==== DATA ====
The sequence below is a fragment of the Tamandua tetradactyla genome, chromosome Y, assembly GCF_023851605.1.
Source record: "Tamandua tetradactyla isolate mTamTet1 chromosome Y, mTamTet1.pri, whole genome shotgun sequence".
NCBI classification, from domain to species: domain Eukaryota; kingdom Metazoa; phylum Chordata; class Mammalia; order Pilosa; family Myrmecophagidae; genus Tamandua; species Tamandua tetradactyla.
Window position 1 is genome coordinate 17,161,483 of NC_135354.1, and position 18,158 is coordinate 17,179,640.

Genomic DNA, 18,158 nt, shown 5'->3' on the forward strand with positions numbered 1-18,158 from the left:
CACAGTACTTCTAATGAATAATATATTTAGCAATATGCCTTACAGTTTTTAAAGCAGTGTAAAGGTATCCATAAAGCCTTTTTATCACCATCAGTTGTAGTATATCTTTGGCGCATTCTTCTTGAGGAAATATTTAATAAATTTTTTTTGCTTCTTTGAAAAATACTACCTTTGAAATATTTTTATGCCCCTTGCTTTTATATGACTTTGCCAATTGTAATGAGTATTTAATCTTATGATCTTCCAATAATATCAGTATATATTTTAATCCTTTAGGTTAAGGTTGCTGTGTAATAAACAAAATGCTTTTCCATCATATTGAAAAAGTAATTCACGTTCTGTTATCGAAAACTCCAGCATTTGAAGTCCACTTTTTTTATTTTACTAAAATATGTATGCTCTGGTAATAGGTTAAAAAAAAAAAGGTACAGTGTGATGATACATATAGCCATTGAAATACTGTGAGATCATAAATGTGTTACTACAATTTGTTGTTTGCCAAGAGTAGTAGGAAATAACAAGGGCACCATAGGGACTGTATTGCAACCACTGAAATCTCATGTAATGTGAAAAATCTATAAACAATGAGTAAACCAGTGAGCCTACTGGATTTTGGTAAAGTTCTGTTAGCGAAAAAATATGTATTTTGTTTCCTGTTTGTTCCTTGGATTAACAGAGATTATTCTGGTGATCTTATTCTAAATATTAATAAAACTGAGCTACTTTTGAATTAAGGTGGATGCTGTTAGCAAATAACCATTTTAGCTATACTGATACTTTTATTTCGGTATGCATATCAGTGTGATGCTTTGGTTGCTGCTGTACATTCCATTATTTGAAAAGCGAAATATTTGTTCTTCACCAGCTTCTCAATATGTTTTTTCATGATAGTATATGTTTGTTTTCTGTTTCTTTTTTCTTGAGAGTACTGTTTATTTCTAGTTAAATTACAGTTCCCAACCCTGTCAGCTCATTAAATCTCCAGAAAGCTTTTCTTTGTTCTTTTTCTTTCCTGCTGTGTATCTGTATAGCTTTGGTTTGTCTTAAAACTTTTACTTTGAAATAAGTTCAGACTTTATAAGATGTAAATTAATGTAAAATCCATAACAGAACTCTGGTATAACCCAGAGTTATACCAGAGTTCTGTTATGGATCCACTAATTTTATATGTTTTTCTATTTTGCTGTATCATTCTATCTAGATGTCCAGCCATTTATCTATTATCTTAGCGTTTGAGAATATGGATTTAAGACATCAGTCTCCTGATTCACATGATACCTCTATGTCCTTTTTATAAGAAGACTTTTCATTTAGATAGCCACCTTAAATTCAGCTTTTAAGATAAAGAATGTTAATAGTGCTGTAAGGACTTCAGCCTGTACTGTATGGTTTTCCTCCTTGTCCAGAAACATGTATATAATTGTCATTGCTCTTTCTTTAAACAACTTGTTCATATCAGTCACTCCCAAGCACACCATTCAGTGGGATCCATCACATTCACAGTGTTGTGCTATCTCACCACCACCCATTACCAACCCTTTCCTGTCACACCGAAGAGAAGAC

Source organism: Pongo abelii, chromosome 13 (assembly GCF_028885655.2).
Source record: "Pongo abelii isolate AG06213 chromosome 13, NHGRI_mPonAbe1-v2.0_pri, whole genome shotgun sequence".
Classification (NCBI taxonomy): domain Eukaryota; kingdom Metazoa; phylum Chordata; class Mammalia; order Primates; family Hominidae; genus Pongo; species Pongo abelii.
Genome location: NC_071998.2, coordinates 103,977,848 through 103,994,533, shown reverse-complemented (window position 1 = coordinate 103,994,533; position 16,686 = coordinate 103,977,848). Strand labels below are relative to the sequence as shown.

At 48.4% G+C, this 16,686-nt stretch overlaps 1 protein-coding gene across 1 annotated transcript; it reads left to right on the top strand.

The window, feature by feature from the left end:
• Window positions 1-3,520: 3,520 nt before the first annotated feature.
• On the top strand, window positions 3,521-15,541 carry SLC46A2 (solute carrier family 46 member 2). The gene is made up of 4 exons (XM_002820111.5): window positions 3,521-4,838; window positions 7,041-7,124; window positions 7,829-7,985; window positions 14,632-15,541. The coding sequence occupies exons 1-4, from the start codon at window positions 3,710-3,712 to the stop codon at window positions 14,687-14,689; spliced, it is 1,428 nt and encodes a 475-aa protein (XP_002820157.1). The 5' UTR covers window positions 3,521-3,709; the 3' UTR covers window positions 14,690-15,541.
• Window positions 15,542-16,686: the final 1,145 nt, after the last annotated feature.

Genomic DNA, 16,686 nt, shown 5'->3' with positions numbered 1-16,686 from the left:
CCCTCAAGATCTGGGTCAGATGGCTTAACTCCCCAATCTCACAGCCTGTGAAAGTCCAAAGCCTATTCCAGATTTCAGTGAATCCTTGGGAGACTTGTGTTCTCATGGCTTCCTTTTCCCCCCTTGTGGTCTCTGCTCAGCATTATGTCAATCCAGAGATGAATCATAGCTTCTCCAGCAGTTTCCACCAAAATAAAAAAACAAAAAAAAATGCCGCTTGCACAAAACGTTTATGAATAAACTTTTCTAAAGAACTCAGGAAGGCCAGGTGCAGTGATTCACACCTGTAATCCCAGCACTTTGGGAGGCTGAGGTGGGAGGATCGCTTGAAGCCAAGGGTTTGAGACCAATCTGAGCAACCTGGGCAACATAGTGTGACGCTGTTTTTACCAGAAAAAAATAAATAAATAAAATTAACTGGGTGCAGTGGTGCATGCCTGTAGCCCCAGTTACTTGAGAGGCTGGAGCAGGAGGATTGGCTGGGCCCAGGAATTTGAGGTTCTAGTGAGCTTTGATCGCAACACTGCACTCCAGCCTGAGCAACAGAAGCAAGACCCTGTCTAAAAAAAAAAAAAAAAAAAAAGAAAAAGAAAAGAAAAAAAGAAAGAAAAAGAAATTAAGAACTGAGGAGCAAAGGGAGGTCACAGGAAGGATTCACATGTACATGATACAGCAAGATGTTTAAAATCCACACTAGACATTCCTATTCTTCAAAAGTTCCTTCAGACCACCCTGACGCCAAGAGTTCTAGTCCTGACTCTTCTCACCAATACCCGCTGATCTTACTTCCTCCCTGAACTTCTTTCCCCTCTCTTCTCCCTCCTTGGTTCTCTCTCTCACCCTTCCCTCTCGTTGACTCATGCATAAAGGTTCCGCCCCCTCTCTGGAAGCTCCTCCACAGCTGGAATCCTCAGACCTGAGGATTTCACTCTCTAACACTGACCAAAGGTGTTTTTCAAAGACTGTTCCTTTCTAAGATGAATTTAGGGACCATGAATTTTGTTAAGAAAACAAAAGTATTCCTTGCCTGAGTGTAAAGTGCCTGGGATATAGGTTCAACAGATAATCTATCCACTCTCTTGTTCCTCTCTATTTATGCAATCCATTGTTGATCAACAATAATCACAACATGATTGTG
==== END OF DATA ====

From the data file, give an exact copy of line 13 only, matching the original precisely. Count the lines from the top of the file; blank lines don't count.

• Window positions 1-3,520: 3,520 nt before the first annotated feature.